In February, 2001, Robert Hanssen, a senior agent with 25 years in the FBI, is arrested for spying. Jump back two months: Eric O'Neill, a computer specialist who wants to be made an agent is assigned to clerk for Hanssen and to write down everything Hanssen does. O'Neill's told it's an investigation of Hanssen's sexual habits. Within weeks, the crusty Hanssen, a devout Catholic, has warmed to O'Neill, who grows to respect Hanssen. O'Neill's wife resents Hanssen's intrusiveness; the personal and professional stakes get higher. How they catch Hanssen and why he spies become the film's story. Can O'Neill help catch red-handed "the worst spy in history" and hold onto his personal life? Written by
After the opening scene, code quickly flashes and is reduced to the movie title. The scrolling code is a Linux procedure that mounts (connects to) networked data sources such as Unix, Windows and Novell file systems. See more »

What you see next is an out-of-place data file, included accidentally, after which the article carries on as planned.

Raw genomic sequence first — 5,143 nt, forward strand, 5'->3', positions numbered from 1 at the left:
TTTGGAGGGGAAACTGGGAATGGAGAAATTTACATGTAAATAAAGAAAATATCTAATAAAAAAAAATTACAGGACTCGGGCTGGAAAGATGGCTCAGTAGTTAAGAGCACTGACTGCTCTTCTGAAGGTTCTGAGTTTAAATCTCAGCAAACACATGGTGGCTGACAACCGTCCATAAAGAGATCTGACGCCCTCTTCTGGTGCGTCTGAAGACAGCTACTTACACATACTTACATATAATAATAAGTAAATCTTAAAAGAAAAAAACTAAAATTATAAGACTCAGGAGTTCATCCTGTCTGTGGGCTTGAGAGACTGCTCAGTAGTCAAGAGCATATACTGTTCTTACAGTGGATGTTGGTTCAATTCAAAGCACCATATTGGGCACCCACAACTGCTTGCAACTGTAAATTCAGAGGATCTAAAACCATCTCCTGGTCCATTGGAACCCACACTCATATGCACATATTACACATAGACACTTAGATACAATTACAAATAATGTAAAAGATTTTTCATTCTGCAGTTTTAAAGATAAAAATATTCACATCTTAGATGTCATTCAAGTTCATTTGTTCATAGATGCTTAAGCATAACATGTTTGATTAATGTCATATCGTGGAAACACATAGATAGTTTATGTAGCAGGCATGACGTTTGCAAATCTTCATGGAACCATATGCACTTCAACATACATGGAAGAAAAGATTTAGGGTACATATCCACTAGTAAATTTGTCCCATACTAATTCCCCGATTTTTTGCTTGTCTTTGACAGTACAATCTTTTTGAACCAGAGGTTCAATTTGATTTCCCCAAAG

In a number of scenes, computers were displayed clearly showing Microsoft 'Windows XP' screens. Windows XP did not appear until October 25, 2001, well after the time the movie was set. See more »
Sunday, the FBI successfully concluded an investigation to end a serious breach in the security of the United States. The arrest of Robert Hanssen, for espionage, should remind us all, every American should know, that our nation, our free society, is an international target, in a dangerous world.
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The performances were all just fine, the story had the potential to be intriguing, the characterizations ought to have been riveting.
Why then, was this movie so ho-hum? It felt like the director and writers didn't know what story they were trying to tell. Was it a character study of a traitor? No, we don't get much depth on Hanssen. Was it a taut thriller? No, there weren't thrills to speak of, and no real twists or turns. Was it an inside-the-FBI potboiler? No, we didn't learn much about the bureaucracy of intelligence.
At times, there were glimmers of each of these stories, but never any depth on any them. I felt like we skated along the surface of a story that would have been much more interesting viewed from underneath the ice.
I don't recommend spending the time on this, unless you really like looking at Ryan Phillipe. I do, and it still didn't elevate it.
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